Before attending the San Francisco premiere of Cirque Dreams Holidaze, I had dinner down the street at Cafe Royale. (Just OK; my coq au vin was very dry and needed salt.) While leaving the restaurant, I slipped down a short flight of stairs, and my spike heel tore through the hem of my dress.
Yes, I was on my way to watch people walk tightropes, flip through the air, and balance on shaky objects, and I couldn’t even leave a restaurant without falling down. But my pratfall was not the evening’s most cringe-inducing moment.
What can be said about the Cirque Dreams series of shows that can truly explain how jaw-dropping they are? They have eleven of these, touring around the world, all with different themes, (I’m dying to see Cirque Dreams Dinner!), with this one themed around Christmas.
In short, it’s what I imagine a meth addict might dream were he to pass out under the Christmas decorations in a strip club.
Before the start of the performance, an announcement comes over the PA asking that the audience not film or take flash photos, lest they distract the performers as they go about their death-defying routines. What they don’t say is that those performers are going to be distracted enough by the endless stream of insanity that prances before and behind them on stage.
As the curtain opens, you see a stage filled with inflatable candy canes, a larger than life toy train, glittery stars, a Christmas tree of lights and crystals, a backdrop featuring a crescent moon, giant presents, and a constant stream of costumed characters of various crazy creations.
Three singing performers are the “hosts” through the fever dream, singing both classic and not-so-classic Christmas carols.
Also, the painted ceiling over the stage looked like vaginas with faces. And yet, that’s NOT the craziest thing to appear on stage that night!
Actually, it’s hard to pin down just what WAS the craziest thing on stage. Perhaps it was the weird guy with a giant crescent moon head, who crept onto the stage during one of the female acrobat’s performances, climbed the Christmas tree, and leered down at her performance, only to silently slink off once she was done.
Or maybe it was the slithering candy canes that looked like crunched up drinking straw wrappers come to life, doing this weird, worm-like crawl across the stage, behind the leaping gingerbread men.
Or maybe it was the 10-foot-tall bopping snowmen with weirdly phallic bouncing carrot noses.
The point is, there is such a constant, CONSTANT parade of action going on during the entire show–along with non-stop music straight out of a 90’s direct-to-video movie–that it’s often hard to concentrate on the real stars of the show: the amazing acrobats.
And they really are amazing. I was able to keep my eyes on a few long enough to pick out some favorites. The standouts were definitely the younger performers, including the two “gingerbread men,” (Samail Haftu and Amanual Hayle), who did some terrific paired leaps, flips, and twists. Another standout was a young girl, (Alexandra Koroleva), who played a marionette and a child who visits Santa. (I’m convinced she has no bones or cartilage in her body. That’s the only explanation for such flexibility.)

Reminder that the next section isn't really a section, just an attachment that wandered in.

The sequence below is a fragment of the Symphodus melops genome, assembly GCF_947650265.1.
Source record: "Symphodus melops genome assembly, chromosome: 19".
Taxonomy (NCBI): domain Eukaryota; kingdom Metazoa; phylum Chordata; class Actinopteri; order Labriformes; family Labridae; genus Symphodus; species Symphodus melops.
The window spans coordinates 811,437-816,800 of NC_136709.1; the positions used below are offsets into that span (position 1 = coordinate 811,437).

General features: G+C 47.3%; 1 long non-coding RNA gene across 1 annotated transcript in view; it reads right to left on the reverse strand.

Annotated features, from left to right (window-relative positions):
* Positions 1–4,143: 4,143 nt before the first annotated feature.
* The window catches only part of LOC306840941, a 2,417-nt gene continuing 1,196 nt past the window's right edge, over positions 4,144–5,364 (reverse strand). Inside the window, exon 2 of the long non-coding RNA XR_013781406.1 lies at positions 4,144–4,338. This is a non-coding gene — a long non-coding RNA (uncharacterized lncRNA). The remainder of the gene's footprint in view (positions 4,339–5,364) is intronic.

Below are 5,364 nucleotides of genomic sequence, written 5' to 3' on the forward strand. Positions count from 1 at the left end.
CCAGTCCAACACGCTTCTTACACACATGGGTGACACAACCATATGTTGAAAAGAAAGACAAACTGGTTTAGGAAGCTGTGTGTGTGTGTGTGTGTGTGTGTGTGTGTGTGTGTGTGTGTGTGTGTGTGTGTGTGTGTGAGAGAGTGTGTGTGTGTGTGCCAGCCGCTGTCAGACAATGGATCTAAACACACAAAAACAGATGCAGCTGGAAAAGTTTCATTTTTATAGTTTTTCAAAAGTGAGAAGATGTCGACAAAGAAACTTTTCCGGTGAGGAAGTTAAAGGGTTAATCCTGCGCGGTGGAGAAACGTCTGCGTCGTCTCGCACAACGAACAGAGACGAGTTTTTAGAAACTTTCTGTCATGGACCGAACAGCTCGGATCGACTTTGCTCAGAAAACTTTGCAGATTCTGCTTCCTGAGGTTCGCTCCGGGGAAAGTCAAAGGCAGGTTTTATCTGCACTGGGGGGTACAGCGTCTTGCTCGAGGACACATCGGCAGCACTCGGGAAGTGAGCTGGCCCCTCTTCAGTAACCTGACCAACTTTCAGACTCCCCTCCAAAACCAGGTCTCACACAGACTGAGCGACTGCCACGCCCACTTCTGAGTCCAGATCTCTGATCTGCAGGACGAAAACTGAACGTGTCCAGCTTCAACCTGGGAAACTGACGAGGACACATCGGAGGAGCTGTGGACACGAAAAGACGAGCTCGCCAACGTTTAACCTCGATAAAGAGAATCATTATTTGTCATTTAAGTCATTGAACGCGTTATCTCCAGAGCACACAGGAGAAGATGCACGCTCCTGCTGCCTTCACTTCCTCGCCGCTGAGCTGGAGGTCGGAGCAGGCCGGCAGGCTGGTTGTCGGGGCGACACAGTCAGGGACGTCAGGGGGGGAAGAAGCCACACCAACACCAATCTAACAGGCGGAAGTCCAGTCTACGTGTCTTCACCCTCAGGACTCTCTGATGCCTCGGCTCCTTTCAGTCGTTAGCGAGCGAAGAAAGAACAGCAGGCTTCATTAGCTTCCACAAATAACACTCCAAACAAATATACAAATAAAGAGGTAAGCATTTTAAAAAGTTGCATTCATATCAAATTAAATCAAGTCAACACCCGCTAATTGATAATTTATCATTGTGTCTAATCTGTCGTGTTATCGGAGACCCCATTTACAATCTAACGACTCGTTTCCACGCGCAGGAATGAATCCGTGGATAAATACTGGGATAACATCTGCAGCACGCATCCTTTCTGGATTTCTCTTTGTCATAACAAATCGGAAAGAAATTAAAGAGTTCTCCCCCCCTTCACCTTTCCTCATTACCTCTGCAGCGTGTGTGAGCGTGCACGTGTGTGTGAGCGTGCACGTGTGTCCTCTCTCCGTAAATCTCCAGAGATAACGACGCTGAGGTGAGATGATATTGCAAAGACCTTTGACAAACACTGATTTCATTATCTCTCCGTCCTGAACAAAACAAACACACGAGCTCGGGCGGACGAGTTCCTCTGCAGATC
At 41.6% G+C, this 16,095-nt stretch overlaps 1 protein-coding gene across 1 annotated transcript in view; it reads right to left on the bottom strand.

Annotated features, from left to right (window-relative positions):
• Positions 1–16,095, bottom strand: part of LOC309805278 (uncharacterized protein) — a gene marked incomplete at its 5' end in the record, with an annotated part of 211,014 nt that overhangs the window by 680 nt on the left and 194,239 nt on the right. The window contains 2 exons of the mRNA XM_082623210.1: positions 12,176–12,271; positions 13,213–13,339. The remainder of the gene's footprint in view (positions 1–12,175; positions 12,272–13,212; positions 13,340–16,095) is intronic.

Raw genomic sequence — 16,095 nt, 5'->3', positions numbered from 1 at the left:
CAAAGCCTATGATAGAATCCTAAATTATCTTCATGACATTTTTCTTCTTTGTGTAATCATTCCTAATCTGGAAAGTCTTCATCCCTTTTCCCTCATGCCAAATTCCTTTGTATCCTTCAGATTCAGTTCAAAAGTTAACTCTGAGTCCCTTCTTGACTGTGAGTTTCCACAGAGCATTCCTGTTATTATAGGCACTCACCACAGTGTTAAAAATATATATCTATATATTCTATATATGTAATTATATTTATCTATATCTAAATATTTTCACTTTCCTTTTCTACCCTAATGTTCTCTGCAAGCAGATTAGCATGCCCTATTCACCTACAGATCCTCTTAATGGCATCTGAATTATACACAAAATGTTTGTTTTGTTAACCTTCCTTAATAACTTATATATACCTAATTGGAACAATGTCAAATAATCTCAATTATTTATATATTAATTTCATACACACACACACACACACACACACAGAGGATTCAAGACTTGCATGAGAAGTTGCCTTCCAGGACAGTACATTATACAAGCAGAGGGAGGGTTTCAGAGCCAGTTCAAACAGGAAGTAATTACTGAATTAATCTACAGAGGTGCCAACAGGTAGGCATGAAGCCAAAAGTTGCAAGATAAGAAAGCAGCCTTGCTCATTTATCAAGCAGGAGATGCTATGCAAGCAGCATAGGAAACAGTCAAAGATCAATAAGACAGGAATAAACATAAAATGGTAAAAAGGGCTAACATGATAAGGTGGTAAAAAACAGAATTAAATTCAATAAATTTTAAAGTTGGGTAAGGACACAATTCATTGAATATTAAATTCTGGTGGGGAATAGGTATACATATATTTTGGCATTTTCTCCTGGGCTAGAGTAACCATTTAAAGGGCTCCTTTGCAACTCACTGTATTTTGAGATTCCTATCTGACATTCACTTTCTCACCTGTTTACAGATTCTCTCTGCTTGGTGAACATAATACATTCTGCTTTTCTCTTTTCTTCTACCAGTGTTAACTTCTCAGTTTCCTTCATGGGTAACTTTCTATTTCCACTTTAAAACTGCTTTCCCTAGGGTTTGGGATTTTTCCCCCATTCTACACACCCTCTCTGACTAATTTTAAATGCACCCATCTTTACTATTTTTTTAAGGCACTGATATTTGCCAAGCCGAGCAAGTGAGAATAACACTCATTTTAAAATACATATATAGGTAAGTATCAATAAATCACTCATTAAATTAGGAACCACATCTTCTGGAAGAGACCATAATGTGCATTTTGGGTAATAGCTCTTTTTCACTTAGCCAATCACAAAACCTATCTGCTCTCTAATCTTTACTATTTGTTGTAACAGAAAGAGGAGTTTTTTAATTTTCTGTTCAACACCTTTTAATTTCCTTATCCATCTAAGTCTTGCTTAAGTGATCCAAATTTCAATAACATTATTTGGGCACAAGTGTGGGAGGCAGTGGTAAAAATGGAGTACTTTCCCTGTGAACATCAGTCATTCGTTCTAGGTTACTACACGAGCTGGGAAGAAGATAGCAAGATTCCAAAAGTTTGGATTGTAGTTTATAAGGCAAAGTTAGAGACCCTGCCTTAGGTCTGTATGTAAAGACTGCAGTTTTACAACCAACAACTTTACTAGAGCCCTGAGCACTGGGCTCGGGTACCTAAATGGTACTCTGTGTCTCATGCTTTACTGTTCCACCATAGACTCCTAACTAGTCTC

I also loved the “fashionista” (Olga Smirnova) who did about a dozen instantaneous costume changes that were spectacular. I know it’s just well placed Velcro and quick release straps, but “magic” costume changes will never cease to delight me.
Not everything went off without a hitch. One of the performers (Victor Dodonov), dressed as a sparkly penguin, piled up a number of wobbly items he had to balance on, reaching a pinnacle of about six. His first attempt failed, so the audience cheered for a second attempt. And, bless that sparkly penguin, but that second try failed as well. I’m pretty sure the audience was willing to just let this stunt pass, but the penguin wasn’t, so he went for it one more time.
Which leads me to believe that Cirque Dreams performers must be shot after the show if they don’t perform up to snuff, so adamant was that penguin to get that stunt done. (Don’t worry, the penguin’s still alive; third time’s the charm!)
The show ends with the most inappropriate use of the song “O Holy Night,” ever. Unless a song about the birth of the baby Jesus is standard musical backdrop for creepily sexual man/woman trapeze routines. I don’t know, maybe it’s just me, but I don’t like looking at a shiny, half naked man (granted, an amazingly well built shiny, half naked man), while hearing about our dear savior’s birth.
On Jerry Seinfeld’s web series “Comedians in Cars Getting Coffee,” guest Brian Regan has a bit about how the Cirque du Soleil boss has basically never said no to any idea ever tossed at him. “Elephants painted gold, and they come in with helicopter launching pads on their backs, and helicopters land, and monkeys come out and play kazoos?” “…YES!”
So, while there are no elephants or monkeys in Cirque Dreams Holidaze, there is more than enough stuff almost as crazy. You won’t be bored. But keep in mind, this ain’t a chamber drama. This is more like the theatrical performance John Merrick gets taken to in The Elephant Man.
Basically, Liberace would likely have come away from it saying, “You know what guys? Take it down a notch.”
Cirque Dreams Holidaze plays at the Curran theater through December 15th.